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I recently found a paper by Subhash Kak that introduces teleportation protocols that require lesser classical communication cost (with more quantum resource). I thought it'd be better to write a separate answer. Kak discusses three protocols; two of them use 1 cbit and the last one requires 1.5 cbits. But the first two protocols are in a different setting, ...

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I believe the current record is held by the Jian-Wei Pan group in China, who are able to generate entanglement via a satellite. The journal article is here, while there's plenty of media coverage that is a bit more accessible, e.g. New Scientist. This claims a distance of 1203km.

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One (obvious) application is the generation as True Random Number Generators, e.g. IDQ, or you can download some here Free True Random Numbers (please do not use these for security relevant application). In order to build such a TRNG, from a quantum circuit perspective, all you need is a single qubit, a Hadamard gate and a measurement. Although there might ...

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Your circuit does not measure $q_2$ qubit after teleportation; I guess that is why teleportation of $|1\rangle$ qubit is shown incorrectly.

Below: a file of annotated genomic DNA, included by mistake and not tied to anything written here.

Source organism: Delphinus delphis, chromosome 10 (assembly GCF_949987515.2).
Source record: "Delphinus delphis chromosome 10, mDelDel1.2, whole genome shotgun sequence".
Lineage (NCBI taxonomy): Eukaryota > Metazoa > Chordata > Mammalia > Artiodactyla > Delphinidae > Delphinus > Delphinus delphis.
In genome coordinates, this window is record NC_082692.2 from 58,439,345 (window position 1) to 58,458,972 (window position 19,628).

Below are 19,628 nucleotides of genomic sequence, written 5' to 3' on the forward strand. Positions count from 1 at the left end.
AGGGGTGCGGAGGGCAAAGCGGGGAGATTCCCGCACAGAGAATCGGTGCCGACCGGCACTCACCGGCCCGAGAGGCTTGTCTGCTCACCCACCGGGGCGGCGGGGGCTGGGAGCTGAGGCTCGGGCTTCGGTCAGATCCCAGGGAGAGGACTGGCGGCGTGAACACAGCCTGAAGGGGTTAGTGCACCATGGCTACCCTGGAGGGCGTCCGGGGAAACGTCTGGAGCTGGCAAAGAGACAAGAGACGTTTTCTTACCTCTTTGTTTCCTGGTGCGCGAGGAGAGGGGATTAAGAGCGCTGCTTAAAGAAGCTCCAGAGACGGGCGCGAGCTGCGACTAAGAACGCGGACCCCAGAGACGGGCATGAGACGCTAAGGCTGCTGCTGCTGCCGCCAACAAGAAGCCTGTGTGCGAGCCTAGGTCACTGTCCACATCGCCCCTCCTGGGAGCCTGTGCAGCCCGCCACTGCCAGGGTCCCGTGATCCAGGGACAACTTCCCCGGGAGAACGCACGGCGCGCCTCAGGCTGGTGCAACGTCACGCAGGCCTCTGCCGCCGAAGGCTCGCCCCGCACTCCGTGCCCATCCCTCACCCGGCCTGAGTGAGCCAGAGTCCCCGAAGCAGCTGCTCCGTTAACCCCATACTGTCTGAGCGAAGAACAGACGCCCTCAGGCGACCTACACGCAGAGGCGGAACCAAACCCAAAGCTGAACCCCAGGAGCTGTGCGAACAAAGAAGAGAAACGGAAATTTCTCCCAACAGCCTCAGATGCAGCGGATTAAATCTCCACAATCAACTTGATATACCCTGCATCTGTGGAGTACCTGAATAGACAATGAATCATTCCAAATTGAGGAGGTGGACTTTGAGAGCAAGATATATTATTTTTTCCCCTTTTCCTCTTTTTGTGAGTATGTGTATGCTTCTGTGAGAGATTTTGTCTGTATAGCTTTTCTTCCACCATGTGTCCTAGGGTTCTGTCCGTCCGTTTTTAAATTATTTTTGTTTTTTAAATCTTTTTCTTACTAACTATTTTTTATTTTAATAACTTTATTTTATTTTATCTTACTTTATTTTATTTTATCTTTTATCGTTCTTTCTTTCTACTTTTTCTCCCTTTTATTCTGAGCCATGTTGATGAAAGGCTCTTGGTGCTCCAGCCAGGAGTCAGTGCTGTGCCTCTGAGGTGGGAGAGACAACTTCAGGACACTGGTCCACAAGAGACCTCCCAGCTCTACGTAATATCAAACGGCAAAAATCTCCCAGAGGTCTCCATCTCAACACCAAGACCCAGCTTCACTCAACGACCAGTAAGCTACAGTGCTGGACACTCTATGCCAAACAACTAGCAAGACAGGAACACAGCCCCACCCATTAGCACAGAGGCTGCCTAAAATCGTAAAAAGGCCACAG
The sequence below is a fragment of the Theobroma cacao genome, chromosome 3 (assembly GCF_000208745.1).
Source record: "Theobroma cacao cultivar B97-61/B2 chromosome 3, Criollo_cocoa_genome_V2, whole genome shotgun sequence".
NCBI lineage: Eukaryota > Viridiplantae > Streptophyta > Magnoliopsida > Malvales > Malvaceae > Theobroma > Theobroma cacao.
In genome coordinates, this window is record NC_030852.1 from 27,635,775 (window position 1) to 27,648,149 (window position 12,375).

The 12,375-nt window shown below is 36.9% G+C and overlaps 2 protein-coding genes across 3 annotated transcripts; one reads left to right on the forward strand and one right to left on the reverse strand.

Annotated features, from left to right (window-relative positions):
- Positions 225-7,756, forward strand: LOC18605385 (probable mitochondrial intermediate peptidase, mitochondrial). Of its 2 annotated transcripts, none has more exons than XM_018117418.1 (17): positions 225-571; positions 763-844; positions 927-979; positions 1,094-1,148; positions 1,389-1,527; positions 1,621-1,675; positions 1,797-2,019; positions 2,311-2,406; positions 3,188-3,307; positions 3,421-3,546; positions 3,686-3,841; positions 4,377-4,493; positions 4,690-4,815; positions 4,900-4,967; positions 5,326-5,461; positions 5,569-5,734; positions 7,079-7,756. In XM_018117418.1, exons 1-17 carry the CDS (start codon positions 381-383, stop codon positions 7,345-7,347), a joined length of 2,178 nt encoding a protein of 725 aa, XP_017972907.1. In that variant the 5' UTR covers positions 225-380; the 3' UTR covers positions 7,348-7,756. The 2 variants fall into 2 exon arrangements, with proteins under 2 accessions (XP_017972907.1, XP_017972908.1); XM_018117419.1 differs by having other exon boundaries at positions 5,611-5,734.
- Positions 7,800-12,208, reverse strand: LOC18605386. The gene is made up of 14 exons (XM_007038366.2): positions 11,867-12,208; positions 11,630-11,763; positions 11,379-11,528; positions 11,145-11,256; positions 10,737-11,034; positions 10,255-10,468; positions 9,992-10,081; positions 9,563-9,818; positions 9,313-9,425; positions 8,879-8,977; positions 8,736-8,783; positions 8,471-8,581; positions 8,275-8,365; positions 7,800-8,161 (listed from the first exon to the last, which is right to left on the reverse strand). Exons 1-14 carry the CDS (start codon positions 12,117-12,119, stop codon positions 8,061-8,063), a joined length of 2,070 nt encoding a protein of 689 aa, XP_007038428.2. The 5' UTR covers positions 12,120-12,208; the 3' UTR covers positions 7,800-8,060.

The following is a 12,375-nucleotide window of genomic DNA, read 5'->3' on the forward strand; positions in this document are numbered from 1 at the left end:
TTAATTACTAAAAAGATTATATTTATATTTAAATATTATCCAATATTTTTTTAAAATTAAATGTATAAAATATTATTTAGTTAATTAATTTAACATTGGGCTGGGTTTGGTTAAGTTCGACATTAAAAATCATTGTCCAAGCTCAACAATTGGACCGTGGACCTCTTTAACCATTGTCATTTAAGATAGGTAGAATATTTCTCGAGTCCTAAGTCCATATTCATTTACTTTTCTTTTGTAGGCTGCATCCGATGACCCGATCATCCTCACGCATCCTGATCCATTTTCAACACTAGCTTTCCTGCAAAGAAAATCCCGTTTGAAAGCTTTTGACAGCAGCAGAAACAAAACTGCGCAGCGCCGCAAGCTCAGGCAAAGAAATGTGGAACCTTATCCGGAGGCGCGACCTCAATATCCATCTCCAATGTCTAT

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Since your circuit is teleportation, $|C\rangle =|\varphi\rangle$ and since you measured $|11\rangle$ on $|AB\rangle$ the answer is $|ABC\rangle = |11\rangle|\varphi\rangle$. Now, let look why this is true. Firstly Hadamard and CNOT gate on second and third qubit prepares entangled Bell state $|\beta_{00}\rangle = \frac{1}{\sqrt{2}}(|00\rangle + |11\rangle)... 5 Suppose Alice wants to send Bob a 1000 bit message. To receive the message, Bob flips 1000 coins and writes down the results as 0s and 1s. About 50% of the random bits in the message that Bob generated are the same as in the intended message. Clearly this is an even better faster-than-light communication method than teleportation, because it succeeds 50% of ... 4 Photons travel fast, and there's often the option to transfer their entanglement to solid state. Of course, the advantage of transferring entanglement to a solid state qubit is that one is able to operate with it (one- and two-qubit gates, for example) with ease and efficiency, whereas it is very hard to effect two-qubit quantum gates on photons themselves, ... 4 I tested this out in Quirk by embedding each qutrit into two qubits, and I get a simular result to you, where in addition to the cyclic shift fixup and the phasing operation you need to transpose states 1 and 2. Presumably there's some simple change to the circuit that fixes this, such as picking a different F, but I did't check too hard to see if it was ... 4 The simplest way to generalize teleportation is to just repeat it. If you have one EPR pair divided between Alice and Bob, teleportation allows you to move one qubit from Alice to Bob (or vice versa) by consuming the EPR pair and using a classical communication channel. If you have two EPR pairs, you can move two qubits by performing two independent ... 4 Since the quantum teleportation circuit has three qbits, the matrix at each step is 8x8 and thus has 64 elements; this is pretty clunky to type out in its entirety, so I'll just walk you through step by step and you can derive the full matrix for a specific step if you want. Given a qbit we want to teleport:$|\psi\rangle = \begin{bmatrix} \alpha \\ \beta \...